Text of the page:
Post # 16
sunburn : I never thought about PICOs, only endomitriosis since like 75% of the women in my family have it. Isn’t PCOS non-treatable? I’ll be honest I don’t know much about it.
Also, my husband would prefer to use condoms. We use them when I take a break from birth control. I really don’t like them, he has a hard time with them and sensitivity and he tends to not be able to perform well with one on (not his fault- just happens) which is frustrating for both of us and effects our intimate life. Also, even with the condoms I’m unable to carry on with such heavy periods.
I wouldn’t ask my husband to alter his body, in the same way I wouldn’t want him to ask me to. We’ve brought up to conversation before, I know he knows that it’s an option, but it’s his decision to make, not mine. He stays on top of buying contraceptives and never complains about using them.
Post # 17
otterbee : ok, I understand now regarding your husband. At least he’s willing to wear a condom, but I see why that is less than ideal for you.
PCOS is polycystic ovarian syndrome. Basically it’s a dysfunctional endocrine issue (hormones) which has several symptoms, one of which is heavy periods. An individual does not have all the symptoms of PCOS in order to be diagnosed. There’s an increase in cases showing up in the last few years. I recommend getting tested because the medication regimen is different than it would be for endometriosis.
Post # 18
I have PCOS and have had a few cysts burst and it sucks so much!
I would look into getting an IUD!
But the pill and the IUD are used to treat the cysts actually.
I got an IUD 6 months and love it! The insertion is not has painful as people make it out to be. It’s like having a bad period cramp last for like 30 seconds and then it’s done! Some cramping the next day and it’s been great ever since.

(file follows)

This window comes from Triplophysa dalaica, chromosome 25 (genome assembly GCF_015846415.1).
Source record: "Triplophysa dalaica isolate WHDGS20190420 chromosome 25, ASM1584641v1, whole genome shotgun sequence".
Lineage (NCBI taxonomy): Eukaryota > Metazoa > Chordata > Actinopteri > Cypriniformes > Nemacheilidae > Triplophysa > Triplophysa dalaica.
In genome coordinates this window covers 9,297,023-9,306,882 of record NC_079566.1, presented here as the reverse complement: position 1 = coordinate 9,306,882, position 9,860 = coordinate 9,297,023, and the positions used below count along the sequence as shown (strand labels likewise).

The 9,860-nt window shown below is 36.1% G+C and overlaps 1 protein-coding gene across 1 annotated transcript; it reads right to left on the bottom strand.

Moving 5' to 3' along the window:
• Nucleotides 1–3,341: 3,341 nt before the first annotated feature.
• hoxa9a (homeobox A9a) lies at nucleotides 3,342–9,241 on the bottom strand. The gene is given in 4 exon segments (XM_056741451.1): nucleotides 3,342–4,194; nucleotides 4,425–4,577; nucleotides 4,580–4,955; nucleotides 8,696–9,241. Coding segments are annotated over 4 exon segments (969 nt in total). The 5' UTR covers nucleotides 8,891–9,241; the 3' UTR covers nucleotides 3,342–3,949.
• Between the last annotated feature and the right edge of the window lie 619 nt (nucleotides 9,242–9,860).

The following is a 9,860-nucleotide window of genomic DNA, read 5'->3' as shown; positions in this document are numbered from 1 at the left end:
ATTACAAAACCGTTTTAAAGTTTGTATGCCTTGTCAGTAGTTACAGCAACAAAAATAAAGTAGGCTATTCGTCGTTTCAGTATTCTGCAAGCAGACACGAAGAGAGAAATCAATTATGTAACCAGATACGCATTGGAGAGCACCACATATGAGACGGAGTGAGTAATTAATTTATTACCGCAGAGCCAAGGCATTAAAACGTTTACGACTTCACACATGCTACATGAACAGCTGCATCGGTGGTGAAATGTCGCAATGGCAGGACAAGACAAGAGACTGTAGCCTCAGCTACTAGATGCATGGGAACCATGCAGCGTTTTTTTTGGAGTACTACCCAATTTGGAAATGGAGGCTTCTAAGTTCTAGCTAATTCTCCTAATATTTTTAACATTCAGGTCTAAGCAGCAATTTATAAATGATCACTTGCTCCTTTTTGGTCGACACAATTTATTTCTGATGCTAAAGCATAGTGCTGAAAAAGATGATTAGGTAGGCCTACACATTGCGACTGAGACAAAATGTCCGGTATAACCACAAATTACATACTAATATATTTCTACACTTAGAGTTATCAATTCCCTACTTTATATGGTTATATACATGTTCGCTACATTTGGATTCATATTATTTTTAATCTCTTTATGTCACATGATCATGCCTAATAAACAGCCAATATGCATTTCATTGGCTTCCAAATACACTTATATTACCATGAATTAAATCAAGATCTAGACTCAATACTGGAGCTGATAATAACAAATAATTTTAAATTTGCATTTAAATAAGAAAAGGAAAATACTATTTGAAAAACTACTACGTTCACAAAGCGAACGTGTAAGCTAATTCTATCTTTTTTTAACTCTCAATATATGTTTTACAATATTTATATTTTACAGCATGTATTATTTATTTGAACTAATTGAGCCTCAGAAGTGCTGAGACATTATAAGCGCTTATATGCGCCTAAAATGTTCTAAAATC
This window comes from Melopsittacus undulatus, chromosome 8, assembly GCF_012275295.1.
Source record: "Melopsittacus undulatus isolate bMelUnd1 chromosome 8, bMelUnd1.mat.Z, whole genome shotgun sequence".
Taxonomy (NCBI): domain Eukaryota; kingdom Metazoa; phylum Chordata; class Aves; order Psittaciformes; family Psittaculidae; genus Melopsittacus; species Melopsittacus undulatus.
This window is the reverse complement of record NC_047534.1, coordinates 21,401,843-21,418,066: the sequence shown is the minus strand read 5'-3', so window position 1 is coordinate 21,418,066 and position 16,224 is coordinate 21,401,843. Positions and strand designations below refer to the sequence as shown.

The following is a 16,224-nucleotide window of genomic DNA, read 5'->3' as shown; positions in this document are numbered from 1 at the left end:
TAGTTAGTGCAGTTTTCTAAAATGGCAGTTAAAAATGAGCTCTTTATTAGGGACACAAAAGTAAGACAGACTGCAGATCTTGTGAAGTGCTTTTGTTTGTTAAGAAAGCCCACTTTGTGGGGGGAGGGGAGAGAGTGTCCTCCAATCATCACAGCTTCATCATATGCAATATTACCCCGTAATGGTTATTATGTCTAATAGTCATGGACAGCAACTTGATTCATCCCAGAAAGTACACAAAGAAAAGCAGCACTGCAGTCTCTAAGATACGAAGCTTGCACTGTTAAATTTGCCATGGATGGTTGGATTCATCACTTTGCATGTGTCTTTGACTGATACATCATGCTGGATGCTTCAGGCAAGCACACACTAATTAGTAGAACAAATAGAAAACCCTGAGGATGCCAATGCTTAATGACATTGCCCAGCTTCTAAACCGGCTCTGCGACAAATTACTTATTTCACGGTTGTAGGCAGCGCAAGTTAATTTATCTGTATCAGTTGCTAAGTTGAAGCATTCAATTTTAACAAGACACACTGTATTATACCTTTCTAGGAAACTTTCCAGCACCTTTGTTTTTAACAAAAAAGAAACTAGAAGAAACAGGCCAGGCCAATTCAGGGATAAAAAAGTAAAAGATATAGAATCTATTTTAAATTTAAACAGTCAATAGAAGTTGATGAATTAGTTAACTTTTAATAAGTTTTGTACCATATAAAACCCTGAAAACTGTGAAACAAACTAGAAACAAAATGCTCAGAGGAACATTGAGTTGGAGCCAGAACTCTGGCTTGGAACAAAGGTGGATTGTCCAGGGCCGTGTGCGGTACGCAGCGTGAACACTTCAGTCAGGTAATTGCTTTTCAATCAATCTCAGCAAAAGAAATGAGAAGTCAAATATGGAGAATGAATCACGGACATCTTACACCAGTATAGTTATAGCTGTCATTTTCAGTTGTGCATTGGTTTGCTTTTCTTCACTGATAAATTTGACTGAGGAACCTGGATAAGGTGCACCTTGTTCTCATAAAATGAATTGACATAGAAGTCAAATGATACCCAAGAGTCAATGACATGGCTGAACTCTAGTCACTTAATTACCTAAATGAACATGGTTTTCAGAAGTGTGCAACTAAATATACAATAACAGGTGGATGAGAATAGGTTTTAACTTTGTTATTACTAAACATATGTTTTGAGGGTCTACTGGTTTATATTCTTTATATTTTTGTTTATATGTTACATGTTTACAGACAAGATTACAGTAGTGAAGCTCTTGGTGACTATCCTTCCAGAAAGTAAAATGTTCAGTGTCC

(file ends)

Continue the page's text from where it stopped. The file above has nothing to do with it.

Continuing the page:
The first 5 months my period was so light I didn’t need a pad or a tampon. This month I barely even got it!
I’m also CFBC and my gyno won’t do my tubes until I’m 35 (just turned 30). So when I get the Mirena out, I’m getting the tubes burned.
The Mirena has hormones but it’s lower than most BC pills as well.
Post # 19
Ill add I have had 3 Mirena IUD’s and insertion was a small cramp, hardly any pain at all. Seriously, I barely feel it going in. I dont get periods at all on them and they last 5-7 years.
I cannot tolerate birth control pills, they make me nauseated and I have a history of a blood clot. The IUD is my go-to birth control.
Post # 20
mel2 : Which IUD do you get that lasts 7 years? Since I have PCOS, after getting my tubes done, I’m still going to need a hormonal BC to keep the cysts down 🙁
Post # 21
Magnesium and potassium have eliminated my horrible monthly cramps. I used to get terrible cramps that would send me to bed for a day or two, along with a migraine. I started a magnesium/potassium protocol a year ago and barely notice now when I get my period. It’s been wonderful. Just wish I would have figured that out a lot sooner.
Post # 22
sweetdee89 : So the Mirena is rated for 5 years in the US, and 7 years in Europe. Its the exact same product. Apparently the FDA failure tolerance rate is slightly higher hence the time difference. But its otherwise exactly the same product
Post # 23
mel2 : Oohh!!!! Did not know that! That’s interesting!
Post # 24
I would try the Mirena. You won’t get all of the hormonal side effects because it doesn’t use hormones the same way, but it should still relieve some of your period symptoms.
The insertion really wasn’t as bad as many people make it out. The first two months I did get really terrible cramps for 2-3 days, but since then (5 months) I’ve had absolutely zero side effects and don’t even get my period anymore.
Post # 25
I had the Skyla for three years. They suggest it for those who haven’t had kids. It actually stopped my periods all together…kinda weird. The insertion was not fun, neither was taking it out….but it was definitely worth not worrying for three years! I’d say explore that option as well.